This ecclesiastic tradition was the foundation of Fr John’s theology and it was the practical consequence of his theological research into the Forefathers’ fall. That’s why he believed that if one does not comprehend the divergence of analogia entis and analogia fidei from the theology of the Prophets, the Apostles and the Fathers, one cannot understand the western heresies or the value of the niptic-hesychastic tradition of the Orthodox Church.

3.   Fr John’s contribution

The two phases of his theological beliefs (The Forefathers’ Fall and the niptic tradition of the Church) are not independent from each other, but they are closely connected: The latter phase is a continuation of the former.

Some people believe that Fr John began as an excellent hopeful theologian, with an important contribution to this faculty, but he lost his bearings on the way and did not facilitate the theological renaissance of the country. I think that those who interpret Fr John’s work in this way do him injustice. The same injustice is done by those who believe that he was influenced by either the Protestants or the followers of Origenis.

Fr John was an intelligent man with an inquisitive mind. He remained steadfast to Orthodox Tradition and was expressing the authentic experience of the Church. Of course he was versatile with the theological views of his time and was expressing the authentic view. Some of his linguistic expressions cannot by themselves attribute to him an influence from other beliefs. Besides Saint Basil and Saint Gregory the Theologian have studied Origenis, have accumulated some of his ideas and created the so called ‘ Filokalia’,  but are not regarded as his disciples. (Here we are not talking about the much later “Filokalia’ compiled by the Saints Makarius Notaras and Nikodemos Ayiorite.)

As human, Fr John may have made some mistakes in his life, for example in his expressions and the explanations he gave to his theology, but he was a great theologian and a master who helped to rejuvenate the hesychastic tradition of recent years. It is not right for him to be dismissed or misinterpreted by people who select some of his wording, without comprehending it and without understanding the whole ‘concept’ of his teaching.

A great master is only interpreted by a great disciple or a reader and not by people who inadvertently express their subconscious mindset.

I consider very important the testimony and confession offered by Fr George Metallinos, the renown theologian of our times; the intelligent and charismatic and tireless researcher. According to him, when as a postgraduate student in Cologne in Germany in 1973, he came across a typed manuscript of Fr John’s Dogmatic, he regarded it as a “gift of God’s grace”. He writes: “I threw aside all the German-catholic and protestant manuals and systematic theological works (I have had enough of those!), and I began hungrily to study the true patristic Dogmatic of the Greeco-American, Priest and professor, whom I had not yet had the blessing to meet”.

Later on he writes that after studying this work he “recognized that this unknown to me Fr Romanides, had become my most important teacher in Dogmatic theology but also in ecclesiastic history… so that I could be described as and feel like being his disciple. I am especially happy when I am being ‘accused’ of clearly exhibiting his influence on me”.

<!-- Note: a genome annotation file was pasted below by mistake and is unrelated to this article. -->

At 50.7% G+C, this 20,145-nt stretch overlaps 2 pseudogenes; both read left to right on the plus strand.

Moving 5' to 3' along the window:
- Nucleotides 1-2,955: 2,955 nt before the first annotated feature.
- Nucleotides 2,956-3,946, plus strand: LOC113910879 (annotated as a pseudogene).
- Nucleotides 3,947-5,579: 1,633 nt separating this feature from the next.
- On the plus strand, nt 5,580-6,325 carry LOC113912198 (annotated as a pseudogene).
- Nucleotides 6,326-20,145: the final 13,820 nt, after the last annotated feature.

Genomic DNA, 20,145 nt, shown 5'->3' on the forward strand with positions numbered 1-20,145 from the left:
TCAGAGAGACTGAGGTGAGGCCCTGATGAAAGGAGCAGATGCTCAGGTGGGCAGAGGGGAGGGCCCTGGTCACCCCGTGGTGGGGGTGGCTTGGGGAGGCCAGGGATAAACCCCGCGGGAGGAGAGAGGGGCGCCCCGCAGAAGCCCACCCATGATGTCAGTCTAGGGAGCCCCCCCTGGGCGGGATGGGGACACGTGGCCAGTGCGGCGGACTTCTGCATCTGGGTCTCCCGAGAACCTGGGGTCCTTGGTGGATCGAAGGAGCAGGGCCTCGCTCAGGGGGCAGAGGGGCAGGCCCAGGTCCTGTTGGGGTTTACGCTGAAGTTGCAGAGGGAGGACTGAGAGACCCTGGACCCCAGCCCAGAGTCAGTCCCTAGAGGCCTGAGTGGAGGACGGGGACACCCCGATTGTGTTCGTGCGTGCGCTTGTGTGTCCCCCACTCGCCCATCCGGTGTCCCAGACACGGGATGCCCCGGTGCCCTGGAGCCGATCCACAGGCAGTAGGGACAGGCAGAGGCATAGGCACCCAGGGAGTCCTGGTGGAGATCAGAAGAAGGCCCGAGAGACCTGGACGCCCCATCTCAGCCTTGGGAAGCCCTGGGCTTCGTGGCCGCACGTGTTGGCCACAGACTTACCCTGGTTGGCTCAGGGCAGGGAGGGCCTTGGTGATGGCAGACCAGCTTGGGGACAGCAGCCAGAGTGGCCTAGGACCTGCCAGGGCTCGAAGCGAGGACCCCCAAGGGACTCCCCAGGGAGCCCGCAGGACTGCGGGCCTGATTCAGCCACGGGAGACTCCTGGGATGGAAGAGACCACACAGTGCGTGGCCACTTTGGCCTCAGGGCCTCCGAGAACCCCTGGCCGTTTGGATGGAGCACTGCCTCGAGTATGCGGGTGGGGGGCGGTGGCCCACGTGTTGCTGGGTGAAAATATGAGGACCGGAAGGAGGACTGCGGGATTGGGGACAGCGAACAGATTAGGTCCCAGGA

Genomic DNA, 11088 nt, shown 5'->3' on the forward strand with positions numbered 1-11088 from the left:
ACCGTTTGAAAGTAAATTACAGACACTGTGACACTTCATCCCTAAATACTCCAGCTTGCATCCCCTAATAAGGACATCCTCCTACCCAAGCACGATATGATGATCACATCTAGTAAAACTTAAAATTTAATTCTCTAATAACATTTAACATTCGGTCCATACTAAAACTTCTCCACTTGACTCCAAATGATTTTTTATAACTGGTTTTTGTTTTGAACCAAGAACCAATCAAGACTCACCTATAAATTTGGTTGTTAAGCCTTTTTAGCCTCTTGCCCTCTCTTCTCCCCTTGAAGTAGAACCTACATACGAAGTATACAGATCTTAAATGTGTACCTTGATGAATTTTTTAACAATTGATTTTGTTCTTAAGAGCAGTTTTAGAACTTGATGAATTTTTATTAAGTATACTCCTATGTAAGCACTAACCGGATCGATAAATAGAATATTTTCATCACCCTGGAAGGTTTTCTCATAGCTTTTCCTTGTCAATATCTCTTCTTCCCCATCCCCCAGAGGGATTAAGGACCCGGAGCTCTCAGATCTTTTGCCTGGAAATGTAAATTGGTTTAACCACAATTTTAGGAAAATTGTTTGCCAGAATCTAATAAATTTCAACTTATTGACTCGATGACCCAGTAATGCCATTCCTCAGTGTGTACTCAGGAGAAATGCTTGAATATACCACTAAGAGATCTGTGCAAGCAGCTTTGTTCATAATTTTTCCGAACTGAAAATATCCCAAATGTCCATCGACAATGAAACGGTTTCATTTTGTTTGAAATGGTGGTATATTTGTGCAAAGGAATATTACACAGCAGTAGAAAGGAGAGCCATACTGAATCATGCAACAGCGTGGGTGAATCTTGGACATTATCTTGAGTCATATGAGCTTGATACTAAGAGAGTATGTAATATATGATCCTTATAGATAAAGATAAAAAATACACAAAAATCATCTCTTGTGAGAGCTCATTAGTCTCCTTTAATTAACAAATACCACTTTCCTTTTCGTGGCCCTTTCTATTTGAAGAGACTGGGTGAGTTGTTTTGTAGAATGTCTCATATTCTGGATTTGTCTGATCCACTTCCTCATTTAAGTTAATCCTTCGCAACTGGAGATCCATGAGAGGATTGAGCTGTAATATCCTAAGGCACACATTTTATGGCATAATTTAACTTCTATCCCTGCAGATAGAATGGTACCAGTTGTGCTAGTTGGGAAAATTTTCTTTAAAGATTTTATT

In his speech at Fr Romanides’ funeral he stresses: “We must designate the period ‘before and after’ Romanides. His work is regarded as instructive and as the task of a writer with a fighting spirit. He has really severed our theology with our scholastic past, which has so far been acting as the Babylonian captivity of our theology”.

As I have already mentioned, Fr George Metallinos is a top teacher of theology, a highly valued researcher and a scholar; a cleric with orthodox views, but mostly he is an authentic and untainted man without subconscious complexes. That is the reason why he does not detest anyone but recognizes the work of the pioneers in theology, like Fr John.

For this reason, in my opinion, his confession-testimony is vital and substantial, and therefore it cannot be dismissed.

Finally whoever wants to get acquainted with Fr Jonh’s teachings he must distinguish the two phases in his teachings. Namely, his book on the Forefathers’ Fall, which was based on the Apostles and the Apostolic Fathers, as well as what he had written and verbally supported regarding the niptic-hesychastic tradition, which he was examining through Saint Paul’s epistles in relation with the teachings of Saint Simon the New Theoligian , Saint Gregorios Palamas , the Fathers from Kappadokia and the hesychasts whom he had personally met.

The Church is the body of Christ. Just as each material body keeps the nutrient it needs to feed its parts and discards the rest, the same way the Church safeguards authentic teachings and discards all the poisonous and indigestible concepts, which rely on philosophical thinking and ‘theologic’ imagination.

I believe that the Church will safeguard the ‘spirit’ of Fr John’s teachings just because it is in harmony with the Apostolic and Patristic tradition, which constitutes the deeper ‘meaning’ of Orthodox teaching. This teaching leads man to deification and salvation.

Fr John Romanides’ teaching is not “a sophisticated myth” (B Peters 1, 16). But it is the path which leads to mount Tabor and the experience of Christ. That is the reason why it is authentic and comforting to the soul.


Translated from Greek by: Olga Konnaris-Kokkinos